Providence Perspective



Image above:  Officer Tom Black with the "Tall Guy" at the Merrifield Festival - October 2007


Interview with Officer Tom Black
Conducted by Linda Byrne for the Providence District History Project Providence Perspective

Linda: Today is February 22, 2008 and I am here, Linda Byrne, with Officer Thomas Black at Supervisor Smyth's office for the purposes of an interview for the Providence Perspective History Project.
Good afternoon Officer Black.

Tom: Hello

Linda: Could you start by giving us your name, where you are living now and go back to where you were born?

Tom: Yes, it is Tom Black and I basically live in the town of Vienna so I don't live very far away, probably less than a mile from this actual district office. I was born in Detroit, MI and then from Detroit I think we move to Ohio then to California back to Detroit and eventually I did end up in Fairfax County when I was in third grade. I actually grew up in Mantua and I lived there until my junior year in high school. In my junior year we actually moved over near Robinson High School but I continued to go to W.T. Woodson the entire time I went to high school. Then from high school I went to George Mason University and I stayed there until I applied to the police department in December of 1981, was accepted and started the Police Academy and sometime in the middle of 1982 I was assigned to the McLean District Station for the police.

Linda: What area does that station cover?

Tom: Geographically McLean District Station actually covers a large portion of the county and the easiest way to describe it is that it covers the Potomac River all the way to Rt. 50, across the middle basically, closer to Loehman's Plaza for a landmark and the other end borders the Falls Church City line along Annandale Road. The other side of the big box, if you want to call it that, goes along kind of a Reston, Oakton border up to Fairfax City and so it is kind of a huge box and in the middle of that box of course is the Tyson's Corner Center, which is a fairly populated area. Linda: How many officers' do you have that cover that big box in this area?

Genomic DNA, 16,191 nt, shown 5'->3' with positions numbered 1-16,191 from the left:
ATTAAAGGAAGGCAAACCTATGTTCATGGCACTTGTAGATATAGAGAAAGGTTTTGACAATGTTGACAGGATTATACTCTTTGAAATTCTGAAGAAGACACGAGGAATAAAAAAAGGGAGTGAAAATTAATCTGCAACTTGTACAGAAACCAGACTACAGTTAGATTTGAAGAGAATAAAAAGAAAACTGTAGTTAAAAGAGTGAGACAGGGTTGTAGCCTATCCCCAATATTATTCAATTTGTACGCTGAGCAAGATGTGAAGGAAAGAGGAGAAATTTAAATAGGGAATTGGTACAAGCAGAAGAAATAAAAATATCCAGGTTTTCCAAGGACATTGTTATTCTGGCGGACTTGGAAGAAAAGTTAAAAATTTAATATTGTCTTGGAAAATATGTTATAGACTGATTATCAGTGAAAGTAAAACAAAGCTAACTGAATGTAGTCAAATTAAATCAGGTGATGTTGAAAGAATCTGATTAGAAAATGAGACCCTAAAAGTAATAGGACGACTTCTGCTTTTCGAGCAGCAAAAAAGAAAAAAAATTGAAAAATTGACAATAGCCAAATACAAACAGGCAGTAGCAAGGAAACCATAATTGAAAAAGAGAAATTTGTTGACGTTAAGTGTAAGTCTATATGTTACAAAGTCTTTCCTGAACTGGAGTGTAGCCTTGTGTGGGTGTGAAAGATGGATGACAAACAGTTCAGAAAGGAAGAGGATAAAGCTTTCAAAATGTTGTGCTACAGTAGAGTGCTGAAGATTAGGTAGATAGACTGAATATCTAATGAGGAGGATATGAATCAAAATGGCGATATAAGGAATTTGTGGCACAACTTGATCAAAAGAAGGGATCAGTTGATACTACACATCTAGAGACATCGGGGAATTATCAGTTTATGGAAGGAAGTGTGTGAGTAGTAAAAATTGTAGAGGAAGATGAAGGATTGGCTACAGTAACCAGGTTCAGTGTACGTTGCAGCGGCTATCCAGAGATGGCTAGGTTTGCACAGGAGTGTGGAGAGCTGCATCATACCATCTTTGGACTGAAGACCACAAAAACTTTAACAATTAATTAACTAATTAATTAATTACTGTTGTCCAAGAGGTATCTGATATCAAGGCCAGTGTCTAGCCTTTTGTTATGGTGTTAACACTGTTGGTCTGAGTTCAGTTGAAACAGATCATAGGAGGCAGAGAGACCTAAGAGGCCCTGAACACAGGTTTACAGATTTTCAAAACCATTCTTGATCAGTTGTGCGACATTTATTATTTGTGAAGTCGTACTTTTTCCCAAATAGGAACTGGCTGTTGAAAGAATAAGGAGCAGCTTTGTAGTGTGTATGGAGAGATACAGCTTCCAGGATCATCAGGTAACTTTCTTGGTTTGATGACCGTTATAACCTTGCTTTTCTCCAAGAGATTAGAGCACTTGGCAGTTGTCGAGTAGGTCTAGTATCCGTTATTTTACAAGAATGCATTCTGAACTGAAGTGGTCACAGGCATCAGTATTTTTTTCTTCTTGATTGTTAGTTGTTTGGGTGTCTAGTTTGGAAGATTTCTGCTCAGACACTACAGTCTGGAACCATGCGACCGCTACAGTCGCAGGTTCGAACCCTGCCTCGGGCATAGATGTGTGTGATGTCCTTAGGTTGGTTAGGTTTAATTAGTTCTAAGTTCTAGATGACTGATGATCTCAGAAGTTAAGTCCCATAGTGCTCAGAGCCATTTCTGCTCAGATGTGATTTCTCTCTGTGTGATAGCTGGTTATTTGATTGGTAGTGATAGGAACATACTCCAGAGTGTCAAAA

Tom: The McLean Station has, it varies maybe 110 or 120 officers assigned to it. We have three shifts to cover the area and a normal shift has maybe 13 to 14 officers out there so it is not as many as people think but there is an overlap period between the different shifts, which are usually during our peak time so that manpower would double at that particular time.

Linda: Well, having grown up here in the Providence District and as you said in the third grade in Mantua you have seen a lot of changes over the years.

Tom: I remember pulling in actually when we moved here from Michigan. It was the first time we came here, we drove from Michigan and I remember pulling up at Gallows Road and Rt. 50, which was a stop sign and Yorktown Shopping Center was there so we made the right into the Yorktown Shopping Center because there was some logistic issue at the house we bought at Mantua. I had never visited it but at that point my mom and dad had already been there, but for some reason we had to meet somebody there, the real estate agent or somebody but I do remember actually going through that intersection and there was a stop sign and then actually going into our house at Mantua. It was quite a few years ago but things have changed since then.

Linda: Quite drastically.

Tom: Yes, just a little bit.

Linda: Since you have been with the police department could you talk about some of the things you have been handling, crime prevention and I noticed that you do underwater rescue work?